Rodriguez confirmed that Crimson Rock has a franchise agreement with Delta Hotels, a relatively new member of the Marriott family of brands. Marriott International Inc. bought the Canadian hotel chain in 2015 and introduced the flag to the United States the following year.

The upscale and flexible brand lends itself to building conversion projects, said Eric Hansen, director of LW Hospitality Advisors at Westlake.

“They tend to be more designed with a local touch than a business type,” he said.

As development stretches east of downtown and west of University Circle, accommodation needs to be placed in between, especially along the HealthLine bus rapid transit route. on Euclid Avenue, said Hansen.

A glitzy hotel project is on the drawing board right in front of the University Hotel, next to the historic Masonic Temple. In May 2020, New York’s Dream Hotel Group and developer Beaty Capital Group, owner of the temple, announced an agreement to build a 207-room Dream Hotel and a 400-space garage in a parking lot.

The pandemic has delayed this project, which was originally scheduled to open in 2022. The Dream Hotel Group website now lists an opening date of 2024. The hotel company and Lance Beaty, chairman of Beaty Capital Group, did not respond to inquiries. development inquiries.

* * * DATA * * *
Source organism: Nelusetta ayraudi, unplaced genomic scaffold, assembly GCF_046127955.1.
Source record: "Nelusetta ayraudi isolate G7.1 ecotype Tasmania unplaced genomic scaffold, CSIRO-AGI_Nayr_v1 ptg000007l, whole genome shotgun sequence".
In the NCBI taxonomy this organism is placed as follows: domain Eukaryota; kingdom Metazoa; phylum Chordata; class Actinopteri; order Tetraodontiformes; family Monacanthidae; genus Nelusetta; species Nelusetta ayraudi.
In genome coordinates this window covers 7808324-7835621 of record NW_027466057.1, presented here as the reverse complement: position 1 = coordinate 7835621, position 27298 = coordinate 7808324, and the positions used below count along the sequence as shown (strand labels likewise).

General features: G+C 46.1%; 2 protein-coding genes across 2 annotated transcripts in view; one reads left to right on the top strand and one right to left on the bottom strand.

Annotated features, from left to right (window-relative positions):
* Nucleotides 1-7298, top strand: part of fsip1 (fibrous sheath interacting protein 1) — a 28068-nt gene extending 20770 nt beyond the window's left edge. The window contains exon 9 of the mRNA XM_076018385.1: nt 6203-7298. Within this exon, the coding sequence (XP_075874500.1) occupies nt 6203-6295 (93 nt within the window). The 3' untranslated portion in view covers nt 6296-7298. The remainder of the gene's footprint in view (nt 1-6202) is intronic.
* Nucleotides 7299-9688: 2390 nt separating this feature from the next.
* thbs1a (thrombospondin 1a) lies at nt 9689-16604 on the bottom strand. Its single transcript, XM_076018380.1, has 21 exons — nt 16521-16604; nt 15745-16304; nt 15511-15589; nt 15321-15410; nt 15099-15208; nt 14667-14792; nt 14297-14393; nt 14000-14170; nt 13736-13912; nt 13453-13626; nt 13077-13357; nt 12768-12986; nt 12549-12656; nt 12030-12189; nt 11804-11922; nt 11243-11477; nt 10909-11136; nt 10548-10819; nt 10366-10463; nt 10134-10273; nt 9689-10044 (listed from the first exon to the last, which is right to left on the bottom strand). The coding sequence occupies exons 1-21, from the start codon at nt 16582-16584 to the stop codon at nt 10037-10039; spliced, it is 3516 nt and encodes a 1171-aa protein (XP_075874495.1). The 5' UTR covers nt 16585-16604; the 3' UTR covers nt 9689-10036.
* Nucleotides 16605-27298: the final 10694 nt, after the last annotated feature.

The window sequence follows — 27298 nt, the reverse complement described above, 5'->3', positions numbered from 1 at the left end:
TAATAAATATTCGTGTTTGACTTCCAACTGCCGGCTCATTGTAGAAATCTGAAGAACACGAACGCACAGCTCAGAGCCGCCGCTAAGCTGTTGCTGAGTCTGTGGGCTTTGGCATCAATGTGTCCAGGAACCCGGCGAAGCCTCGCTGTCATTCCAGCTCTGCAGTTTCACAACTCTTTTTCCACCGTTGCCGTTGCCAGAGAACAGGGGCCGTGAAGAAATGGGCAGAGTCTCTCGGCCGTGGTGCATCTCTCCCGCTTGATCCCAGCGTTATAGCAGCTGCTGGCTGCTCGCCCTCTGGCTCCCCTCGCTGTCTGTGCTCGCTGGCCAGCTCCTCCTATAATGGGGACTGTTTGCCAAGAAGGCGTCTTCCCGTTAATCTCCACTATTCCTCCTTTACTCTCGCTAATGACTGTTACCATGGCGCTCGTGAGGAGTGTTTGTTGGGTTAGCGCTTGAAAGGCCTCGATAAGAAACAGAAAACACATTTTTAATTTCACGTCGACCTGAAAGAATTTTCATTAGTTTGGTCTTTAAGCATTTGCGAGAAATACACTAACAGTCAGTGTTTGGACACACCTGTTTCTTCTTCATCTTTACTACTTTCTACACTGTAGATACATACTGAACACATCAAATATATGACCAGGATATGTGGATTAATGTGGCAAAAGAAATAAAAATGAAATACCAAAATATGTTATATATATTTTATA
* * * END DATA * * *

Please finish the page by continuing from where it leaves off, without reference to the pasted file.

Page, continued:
Rodriguez sees plenty of room for growth in the neighborhood, which he described as the connective tissue between the city’s “two inner cities”. Location is a factor that attracted Crimson Rock to the city. The company also jumped on a deal.

The purchase price for the hotel was $ 3.2 million, but it was an offer of credit – not a cash payment – based on outstanding debt. The Cuyahoga County Tax Office puts the value of the real estate, which includes a large parking lot, at just under $ 2 million.

When Crimson Rock stepped in, the hotel was limping, a low-rent address on the outskirts of downtown.

For nine months last year, the building served as overflow housing for the homeless through the Lutheran Metropolitan Ministry, which used the rooms to provide social distancing at its men’s shelter on Lakeside Avenue. This contract ended in December.

Preservation consultant Wendy Naylor said the hotel’s rooms and common areas have been changed several times. But the exterior of the building remains largely intact.

After its debut as a Holiday Inn, the hotel became a Sheraton, which went bankrupt in the 1970s. In 1982, Taiwanese investors bought the building and renovated it into Shangri-La Inn, with a restaurant. Chinese on the first floor.

The property later became a Travelodge, University Square Hotel, and Best Hotel & Suites, according to Naylor research.

“It has been in continuous use as a hotel since its construction,” said Naylor, who works with Crimson Rock. “And it’s really wonderful from a historical point of view, because they are reusing the building in its historical use.”

His company, Naylor Wellman LLC, worked with the city and MidTown Cleveland Inc. to get the historic Midtown area listed on the National Register. Naylor hopes the Crimson Rock proposal is a sign of things to come in the neighborhood, which is home to an eclectic mix of architectural styles.

“We believe placing this hotel in this specific location will serve as a catalyst for other businesses,” Rodriguez said, adding that Crimson Rock is open to pursuing other projects in the neighborhood. “We see it just as one of the many things going on in the city, in this specific area.”

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Larry Struck